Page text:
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Crossing a River

  1. Jan 25, 2005 #1
    A swimmier heads across a river, swimming at 1.20m/s relative to still water. It arrives at a point 67.0 m downstream from the oint directly across the river, which is 100.m wide. What is the speed of the river current?

    Here's what I did:

    theta = 33.82 degrees

    Vx = Vxocos(33.82)
    Vx = 1.20m/s * cos(33.82)
    Vx = 0.997m/s

    and since the current is moving in the opposite direction it would be -0.997m/s.

    Does that sound about right?
  2. jcsd
  3. Jan 25, 2005 #2
    it's wrong.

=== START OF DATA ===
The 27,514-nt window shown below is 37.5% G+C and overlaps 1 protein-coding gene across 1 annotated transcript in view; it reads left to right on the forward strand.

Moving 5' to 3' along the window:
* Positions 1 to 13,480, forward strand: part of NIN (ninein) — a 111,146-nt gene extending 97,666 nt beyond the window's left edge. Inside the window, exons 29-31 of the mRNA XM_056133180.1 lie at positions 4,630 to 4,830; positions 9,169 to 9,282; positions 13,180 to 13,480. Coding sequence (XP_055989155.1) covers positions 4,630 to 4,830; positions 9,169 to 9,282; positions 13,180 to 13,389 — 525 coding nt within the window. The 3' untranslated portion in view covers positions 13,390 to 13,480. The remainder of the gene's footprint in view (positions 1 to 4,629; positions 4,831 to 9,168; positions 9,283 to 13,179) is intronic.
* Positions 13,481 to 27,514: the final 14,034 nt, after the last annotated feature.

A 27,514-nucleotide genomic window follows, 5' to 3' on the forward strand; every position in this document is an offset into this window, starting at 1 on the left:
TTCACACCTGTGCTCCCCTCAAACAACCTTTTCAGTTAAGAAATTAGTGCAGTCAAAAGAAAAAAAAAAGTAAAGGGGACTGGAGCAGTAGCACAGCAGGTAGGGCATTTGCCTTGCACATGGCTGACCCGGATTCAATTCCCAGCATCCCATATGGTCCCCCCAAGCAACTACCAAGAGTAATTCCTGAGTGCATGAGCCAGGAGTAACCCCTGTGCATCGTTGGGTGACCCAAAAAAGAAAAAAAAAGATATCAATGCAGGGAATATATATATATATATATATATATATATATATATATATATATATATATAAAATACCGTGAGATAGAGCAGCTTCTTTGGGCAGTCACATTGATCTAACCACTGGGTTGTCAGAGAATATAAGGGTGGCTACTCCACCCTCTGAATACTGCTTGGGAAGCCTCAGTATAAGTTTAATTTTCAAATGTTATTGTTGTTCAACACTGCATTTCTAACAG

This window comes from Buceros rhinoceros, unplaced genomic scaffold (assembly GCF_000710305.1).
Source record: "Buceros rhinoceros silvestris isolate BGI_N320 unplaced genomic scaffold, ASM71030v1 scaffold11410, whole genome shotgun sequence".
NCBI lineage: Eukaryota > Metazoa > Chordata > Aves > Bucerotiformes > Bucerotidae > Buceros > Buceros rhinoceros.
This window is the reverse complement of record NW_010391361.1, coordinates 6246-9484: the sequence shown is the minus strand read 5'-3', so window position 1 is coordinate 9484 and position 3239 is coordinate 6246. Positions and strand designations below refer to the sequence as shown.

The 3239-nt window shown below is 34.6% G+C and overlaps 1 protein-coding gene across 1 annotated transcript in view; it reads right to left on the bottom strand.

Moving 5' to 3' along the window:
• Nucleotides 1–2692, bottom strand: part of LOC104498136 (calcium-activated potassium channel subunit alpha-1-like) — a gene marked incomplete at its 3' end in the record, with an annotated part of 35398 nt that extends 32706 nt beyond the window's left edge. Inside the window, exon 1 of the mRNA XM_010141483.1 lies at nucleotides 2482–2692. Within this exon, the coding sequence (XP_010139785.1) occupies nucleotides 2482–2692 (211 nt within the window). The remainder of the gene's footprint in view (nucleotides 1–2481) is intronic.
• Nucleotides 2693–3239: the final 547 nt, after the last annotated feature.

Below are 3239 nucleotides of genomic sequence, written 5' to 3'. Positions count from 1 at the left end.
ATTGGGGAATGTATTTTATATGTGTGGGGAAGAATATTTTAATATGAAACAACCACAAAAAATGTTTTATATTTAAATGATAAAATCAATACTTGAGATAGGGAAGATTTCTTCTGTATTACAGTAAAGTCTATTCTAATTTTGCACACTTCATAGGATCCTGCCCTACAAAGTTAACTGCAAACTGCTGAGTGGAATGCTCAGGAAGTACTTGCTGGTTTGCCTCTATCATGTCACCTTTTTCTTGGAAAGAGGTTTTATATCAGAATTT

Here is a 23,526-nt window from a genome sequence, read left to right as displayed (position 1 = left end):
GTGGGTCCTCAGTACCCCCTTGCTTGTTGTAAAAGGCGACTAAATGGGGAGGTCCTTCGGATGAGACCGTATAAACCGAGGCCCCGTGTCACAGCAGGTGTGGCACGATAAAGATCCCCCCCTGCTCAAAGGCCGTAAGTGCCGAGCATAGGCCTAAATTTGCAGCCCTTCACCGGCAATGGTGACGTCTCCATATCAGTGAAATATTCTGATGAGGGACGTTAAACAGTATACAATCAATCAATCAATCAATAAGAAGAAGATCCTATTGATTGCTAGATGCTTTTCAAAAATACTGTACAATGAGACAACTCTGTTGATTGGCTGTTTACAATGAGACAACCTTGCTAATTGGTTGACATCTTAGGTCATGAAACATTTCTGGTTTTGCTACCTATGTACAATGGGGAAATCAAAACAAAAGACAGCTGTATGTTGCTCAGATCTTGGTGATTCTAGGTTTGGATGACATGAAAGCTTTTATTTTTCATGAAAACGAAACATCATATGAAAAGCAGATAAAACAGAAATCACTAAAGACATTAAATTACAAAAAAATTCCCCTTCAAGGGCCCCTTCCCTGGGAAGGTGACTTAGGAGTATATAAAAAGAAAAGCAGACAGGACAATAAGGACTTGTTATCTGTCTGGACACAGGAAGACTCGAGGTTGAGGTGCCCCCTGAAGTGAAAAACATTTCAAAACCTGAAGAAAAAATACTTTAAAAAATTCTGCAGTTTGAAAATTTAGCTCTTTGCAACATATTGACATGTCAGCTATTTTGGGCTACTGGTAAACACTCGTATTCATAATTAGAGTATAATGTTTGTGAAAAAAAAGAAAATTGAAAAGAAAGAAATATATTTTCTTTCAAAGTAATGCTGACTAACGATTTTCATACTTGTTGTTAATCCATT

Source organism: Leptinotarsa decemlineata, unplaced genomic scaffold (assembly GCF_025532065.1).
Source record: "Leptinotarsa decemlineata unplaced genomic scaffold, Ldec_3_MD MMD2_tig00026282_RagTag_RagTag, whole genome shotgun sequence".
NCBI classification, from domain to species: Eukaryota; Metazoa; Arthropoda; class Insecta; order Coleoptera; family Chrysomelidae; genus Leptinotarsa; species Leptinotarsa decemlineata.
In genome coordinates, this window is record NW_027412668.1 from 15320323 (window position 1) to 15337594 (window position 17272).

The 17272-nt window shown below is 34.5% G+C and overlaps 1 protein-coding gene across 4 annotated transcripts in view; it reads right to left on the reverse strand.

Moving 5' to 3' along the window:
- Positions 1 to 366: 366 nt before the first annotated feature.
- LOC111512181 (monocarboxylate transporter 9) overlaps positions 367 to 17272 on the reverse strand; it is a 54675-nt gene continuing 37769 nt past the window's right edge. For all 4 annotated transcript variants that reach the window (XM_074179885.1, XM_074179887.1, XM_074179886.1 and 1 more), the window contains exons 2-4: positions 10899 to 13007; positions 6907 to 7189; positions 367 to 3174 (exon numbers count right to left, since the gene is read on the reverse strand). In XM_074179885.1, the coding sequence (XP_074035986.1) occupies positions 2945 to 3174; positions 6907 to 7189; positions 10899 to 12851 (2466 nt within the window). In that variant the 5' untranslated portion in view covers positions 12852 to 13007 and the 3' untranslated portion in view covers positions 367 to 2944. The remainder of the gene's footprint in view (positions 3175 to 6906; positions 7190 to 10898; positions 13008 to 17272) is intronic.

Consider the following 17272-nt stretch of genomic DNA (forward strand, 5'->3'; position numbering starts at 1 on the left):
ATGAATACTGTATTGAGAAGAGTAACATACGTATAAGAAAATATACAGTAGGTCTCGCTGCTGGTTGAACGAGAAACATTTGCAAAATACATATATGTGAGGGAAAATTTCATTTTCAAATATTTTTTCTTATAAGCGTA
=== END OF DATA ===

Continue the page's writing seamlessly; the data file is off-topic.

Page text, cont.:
So obviously my method of getting the answer was flawed aswell. Is there another way to solve this problem?
  4. Jan 25, 2005 #3
    Determine the time it takes to cross the river. In this period the swimmer drifts 67 m. Solve for the current speed.
  5. Jan 25, 2005 #4


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    1.20 m/s is the speed of the swimmer in still water. Not his total speed. His velocity is 1.20 m/s in the x-direction (direction across river), and v in the y-direction(along the river), where v is the river speed. How long does it take him to cross the river?
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